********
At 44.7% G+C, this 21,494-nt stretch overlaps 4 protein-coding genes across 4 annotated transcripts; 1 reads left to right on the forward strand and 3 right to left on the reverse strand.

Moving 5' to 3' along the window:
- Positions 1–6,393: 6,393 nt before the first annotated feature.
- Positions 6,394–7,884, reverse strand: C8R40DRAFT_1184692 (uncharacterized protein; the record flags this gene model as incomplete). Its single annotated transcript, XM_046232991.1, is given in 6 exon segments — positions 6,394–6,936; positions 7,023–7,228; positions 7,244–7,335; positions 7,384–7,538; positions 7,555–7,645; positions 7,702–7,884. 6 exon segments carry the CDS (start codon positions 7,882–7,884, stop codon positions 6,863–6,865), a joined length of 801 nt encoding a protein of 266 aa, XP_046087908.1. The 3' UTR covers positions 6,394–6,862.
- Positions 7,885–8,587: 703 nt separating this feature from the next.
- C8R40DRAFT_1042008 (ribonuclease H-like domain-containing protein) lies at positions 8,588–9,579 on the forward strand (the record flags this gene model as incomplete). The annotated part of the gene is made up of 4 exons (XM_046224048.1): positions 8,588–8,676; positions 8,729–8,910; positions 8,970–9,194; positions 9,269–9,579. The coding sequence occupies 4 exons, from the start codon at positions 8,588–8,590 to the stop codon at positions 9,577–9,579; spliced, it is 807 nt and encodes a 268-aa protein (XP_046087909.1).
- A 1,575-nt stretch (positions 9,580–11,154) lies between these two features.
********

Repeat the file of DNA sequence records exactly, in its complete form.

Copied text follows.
At 44.7% G+C, this 21,494-nt stretch overlaps 4 protein-coding genes across 4 annotated transcripts; 1 reads left to right on the forward strand and 3 right to left on the reverse strand.

Moving 5' to 3' along the window:
- Positions 1–6,393: 6,393 nt before the first annotated feature.
- Positions 6,394–7,884, reverse strand: C8R40DRAFT_1184692 (uncharacterized protein; the record flags this gene model as incomplete). Its single annotated transcript, XM_046232991.1, is given in 6 exon segments — positions 6,394–6,936; positions 7,023–7,228; positions 7,244–7,335; positions 7,384–7,538; positions 7,555–7,645; positions 7,702–7,884. 6 exon segments carry the CDS (start codon positions 7,882–7,884, stop codon positions 6,863–6,865), a joined length of 801 nt encoding a protein of 266 aa, XP_046087908.1. The 3' UTR covers positions 6,394–6,862.
- Positions 7,885–8,587: 703 nt separating this feature from the next.
- C8R40DRAFT_1042008 (ribonuclease H-like domain-containing protein) lies at positions 8,588–9,579 on the forward strand (the record flags this gene model as incomplete). The annotated part of the gene is made up of 4 exons (XM_046224048.1): positions 8,588–8,676; positions 8,729–8,910; positions 8,970–9,194; positions 9,269–9,579. The coding sequence occupies 4 exons, from the start codon at positions 8,588–8,590 to the stop codon at positions 9,577–9,579; spliced, it is 807 nt and encodes a 268-aa protein (XP_046087909.1).
- A 1,575-nt stretch (positions 9,580–11,154) lies between these two features.